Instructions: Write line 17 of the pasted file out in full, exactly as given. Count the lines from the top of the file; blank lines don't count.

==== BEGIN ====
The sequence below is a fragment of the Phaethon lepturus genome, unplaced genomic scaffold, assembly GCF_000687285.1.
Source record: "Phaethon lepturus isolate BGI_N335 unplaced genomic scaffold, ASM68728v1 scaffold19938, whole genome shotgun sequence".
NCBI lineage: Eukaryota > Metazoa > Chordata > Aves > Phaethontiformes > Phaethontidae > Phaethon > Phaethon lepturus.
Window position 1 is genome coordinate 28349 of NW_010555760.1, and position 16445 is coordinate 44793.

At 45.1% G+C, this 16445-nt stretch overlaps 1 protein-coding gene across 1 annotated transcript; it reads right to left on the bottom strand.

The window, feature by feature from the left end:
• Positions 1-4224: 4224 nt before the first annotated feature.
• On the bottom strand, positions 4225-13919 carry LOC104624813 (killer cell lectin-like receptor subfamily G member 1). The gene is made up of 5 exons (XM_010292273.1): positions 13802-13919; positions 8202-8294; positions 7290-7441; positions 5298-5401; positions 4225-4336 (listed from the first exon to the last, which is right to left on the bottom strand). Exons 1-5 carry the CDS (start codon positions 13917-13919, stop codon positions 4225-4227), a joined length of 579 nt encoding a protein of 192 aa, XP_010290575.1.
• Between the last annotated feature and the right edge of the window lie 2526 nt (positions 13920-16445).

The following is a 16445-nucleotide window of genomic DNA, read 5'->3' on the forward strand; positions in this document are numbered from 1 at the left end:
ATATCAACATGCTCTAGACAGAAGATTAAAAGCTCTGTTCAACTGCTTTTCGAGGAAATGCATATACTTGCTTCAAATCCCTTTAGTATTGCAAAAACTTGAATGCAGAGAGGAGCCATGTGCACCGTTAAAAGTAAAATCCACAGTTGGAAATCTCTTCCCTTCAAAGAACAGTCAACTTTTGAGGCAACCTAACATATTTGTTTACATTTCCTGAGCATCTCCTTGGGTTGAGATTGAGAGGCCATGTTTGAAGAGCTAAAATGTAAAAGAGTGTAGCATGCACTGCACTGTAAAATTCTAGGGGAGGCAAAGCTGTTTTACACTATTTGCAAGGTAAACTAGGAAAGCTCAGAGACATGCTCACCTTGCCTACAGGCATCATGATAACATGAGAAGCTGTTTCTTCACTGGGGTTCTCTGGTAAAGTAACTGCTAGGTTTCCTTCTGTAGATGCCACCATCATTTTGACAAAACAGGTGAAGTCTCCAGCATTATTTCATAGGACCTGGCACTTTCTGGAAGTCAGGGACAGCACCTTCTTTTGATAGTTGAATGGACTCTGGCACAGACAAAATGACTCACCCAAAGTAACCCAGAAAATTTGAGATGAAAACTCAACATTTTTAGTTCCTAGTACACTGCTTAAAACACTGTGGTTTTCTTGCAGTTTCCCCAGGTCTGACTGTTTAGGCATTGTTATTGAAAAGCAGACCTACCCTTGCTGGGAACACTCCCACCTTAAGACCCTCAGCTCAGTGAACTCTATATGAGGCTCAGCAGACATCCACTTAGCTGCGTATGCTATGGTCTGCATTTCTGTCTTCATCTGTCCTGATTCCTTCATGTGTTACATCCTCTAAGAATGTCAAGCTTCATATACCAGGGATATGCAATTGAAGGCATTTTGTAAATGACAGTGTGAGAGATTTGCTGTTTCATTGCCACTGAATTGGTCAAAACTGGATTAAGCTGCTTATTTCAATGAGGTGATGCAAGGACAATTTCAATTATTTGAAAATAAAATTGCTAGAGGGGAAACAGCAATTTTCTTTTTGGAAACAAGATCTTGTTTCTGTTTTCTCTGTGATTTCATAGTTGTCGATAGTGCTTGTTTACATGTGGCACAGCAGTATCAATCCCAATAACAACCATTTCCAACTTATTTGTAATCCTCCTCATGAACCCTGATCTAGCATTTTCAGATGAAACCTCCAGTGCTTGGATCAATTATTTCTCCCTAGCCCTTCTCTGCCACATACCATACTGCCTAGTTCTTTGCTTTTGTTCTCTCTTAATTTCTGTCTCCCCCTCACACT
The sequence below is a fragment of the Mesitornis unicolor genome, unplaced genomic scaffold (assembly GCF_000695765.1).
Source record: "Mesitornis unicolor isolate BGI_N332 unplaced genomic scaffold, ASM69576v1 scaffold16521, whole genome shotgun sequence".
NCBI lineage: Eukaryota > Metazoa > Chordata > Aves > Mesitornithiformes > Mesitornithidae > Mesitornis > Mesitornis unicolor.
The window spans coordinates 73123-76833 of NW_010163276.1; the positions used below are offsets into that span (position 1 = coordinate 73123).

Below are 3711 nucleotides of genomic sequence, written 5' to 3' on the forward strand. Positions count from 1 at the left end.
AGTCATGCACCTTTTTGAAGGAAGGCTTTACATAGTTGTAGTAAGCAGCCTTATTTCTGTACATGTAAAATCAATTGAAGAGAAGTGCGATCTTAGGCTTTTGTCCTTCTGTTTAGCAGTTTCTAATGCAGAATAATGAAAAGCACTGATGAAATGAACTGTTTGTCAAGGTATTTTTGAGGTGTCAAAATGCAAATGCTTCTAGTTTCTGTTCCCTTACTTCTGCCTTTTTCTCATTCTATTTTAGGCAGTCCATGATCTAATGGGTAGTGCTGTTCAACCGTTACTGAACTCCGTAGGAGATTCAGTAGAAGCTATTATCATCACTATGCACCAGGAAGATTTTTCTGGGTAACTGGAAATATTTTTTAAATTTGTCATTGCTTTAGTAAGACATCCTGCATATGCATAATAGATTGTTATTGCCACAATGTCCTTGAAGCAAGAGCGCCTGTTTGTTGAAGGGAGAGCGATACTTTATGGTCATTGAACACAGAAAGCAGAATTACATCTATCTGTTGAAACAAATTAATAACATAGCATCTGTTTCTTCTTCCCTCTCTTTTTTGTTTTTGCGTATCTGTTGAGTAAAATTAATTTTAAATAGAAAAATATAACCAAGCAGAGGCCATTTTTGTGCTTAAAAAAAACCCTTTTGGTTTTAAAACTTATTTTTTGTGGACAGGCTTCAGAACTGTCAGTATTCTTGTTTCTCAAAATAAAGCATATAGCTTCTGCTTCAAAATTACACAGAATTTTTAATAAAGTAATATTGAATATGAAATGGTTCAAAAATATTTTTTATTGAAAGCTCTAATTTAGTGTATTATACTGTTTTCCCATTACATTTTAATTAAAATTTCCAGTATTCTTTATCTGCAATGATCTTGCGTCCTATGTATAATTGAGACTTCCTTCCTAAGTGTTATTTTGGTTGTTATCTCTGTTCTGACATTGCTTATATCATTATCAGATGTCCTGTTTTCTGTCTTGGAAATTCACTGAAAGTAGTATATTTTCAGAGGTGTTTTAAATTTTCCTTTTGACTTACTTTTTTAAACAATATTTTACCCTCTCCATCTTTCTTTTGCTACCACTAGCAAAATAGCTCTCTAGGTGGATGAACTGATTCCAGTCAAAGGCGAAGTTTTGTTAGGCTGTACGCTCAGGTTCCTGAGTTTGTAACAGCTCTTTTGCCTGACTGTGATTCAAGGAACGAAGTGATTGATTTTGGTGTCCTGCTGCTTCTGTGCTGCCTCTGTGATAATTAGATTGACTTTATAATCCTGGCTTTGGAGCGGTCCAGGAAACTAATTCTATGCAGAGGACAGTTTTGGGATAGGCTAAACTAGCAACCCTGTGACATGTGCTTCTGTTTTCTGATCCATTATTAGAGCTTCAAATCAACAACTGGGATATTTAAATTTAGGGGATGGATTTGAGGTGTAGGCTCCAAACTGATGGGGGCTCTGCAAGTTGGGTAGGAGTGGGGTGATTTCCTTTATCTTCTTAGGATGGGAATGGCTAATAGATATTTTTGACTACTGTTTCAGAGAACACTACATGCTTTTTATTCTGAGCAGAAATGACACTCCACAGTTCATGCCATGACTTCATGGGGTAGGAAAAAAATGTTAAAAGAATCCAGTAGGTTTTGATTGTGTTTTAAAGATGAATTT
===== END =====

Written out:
AGTCATGCACCTTTTTGAAGGAAGGCTTTACATAGTTGTAGTAAGCAGCCTTATTTCTGTACATGTAAAATCAATTGAAGAGAAGTGCGATCTTAGGCTTTTGTCCTTCTGTTTAGCAGTTTCTAATGCAGAATAATGAAAAGCACTGATGAAATGAACTGTTTGTCAAGGTATTTTTGAGGTGTCAAAATGCAAATGCTTCTAGTTTCTGTTCCCTTACTTCTGCCTTTTTCTCATTCTATTTTAGGCAGTCCATGATCTAATGGGTAGTGCTGTTCAACCGTTACTGAACTCCGTAGGAGATTCAGTAGAAGCTATTATCATCACTATGCACCAGGAAGATTTTTCTGGGTAACTGGAAATATTTTTTAAATTTGTCATTGCTTTAGTAAGACATCCTGCATATGCATAATAGATTGTTATTGCCACAATGTCCTTGAAGCAAGAGCGCCTGTTTGTTGAAGGGAGAGCGATACTTTATGGTCATTGAACACAGAAAGCAGAATTACATCTATCTGTTGAAACAAATTAATAACATAGCATCTGTTTCTTCTTCCCTCTCTTTTTTGTTTTTGCGTATCTGTTGAGTAAAATTAATTTTAAATAGAAAAATATAACCAAGCAGAGGCCATTTTTGTGCTTAAAAAAAACCCTTTTGGTTTTAAAACTTATTTTTTGTGGACAGGCTTCAGAACTGTCAGTATTCTTGTTTCTCAAAATAAAGCATATAGCTTCTGCTTCAAAATTACACAGAATTTTTAATAAAGTAATATTGAATATGAAATGGTTCAAAAATATTTTTTATTGAAAGCTCTAATTTAGTGTATTATACTGTTTTCCCATTACATTTTAATTAAAATTTCCAGTATTCTTTATCTGCAATGATCTTGCGTCCTATGTATAATTGAGACTTCCTTCCTAAGTGTTATTTTGGTTGTTATCTCTGTTCTGACATTGCTTATATCATTATCAGATGTCCTGTTTTCTGTCTTGGAAATTCACTGAAAGTAGTATATTTTCAGAGGTGTTTTAAATTTTCCTTTTGACTTACTTTTTTAAACAATATTTTACCCTCTCCATCTTTCTTTTGCTACCACTAGCAAAATAGCTCTCTAGGTGGATGAACTGATTCCAGTCAAAGGCGAAGTTTTGTTAGGCTGTACGCTCAGGTTCCTGAGTTTGTAACAGCTCTTTTGCCTGACTGTGATTCAAGGAACGAAGTGATTGATTTTGGTGTCCTGCTGCTTCTGTGCTGCCTCTGTGATAATTAGATTGACTTTATAATCCTGGCTTTGGAGCGGTCCAGGAAACTAATTCTATGCAGAGGACAGTTTTGGGATAGGCTAAACTAGCAACCCTGTGACATGTGCTTCTGTTTTCTGATCCATTATTAGAGCTTCAAATCAACAACTGGGATATTTAAATTTAGGGGATGGATTTGAGGTGTAGGCTCCAAACTGATGGGGGCTCTGCAAGTTGGGTAGGAGTGGGGTGATTTCCTTTATCTTCTTAGGATGGGAATGGCTAATAGATATTTTTGACTACTGTTTCAGAGAACACTACATGCTTTTTATTCTGAGCAGAAATGACACTCCACAGTTCATGCCATGACTTCATGGGGTAGGAAAAAAATGTTAAAAGAATCCAGTAGGTTTTGATTGTGTTTTAAAGATGAATTT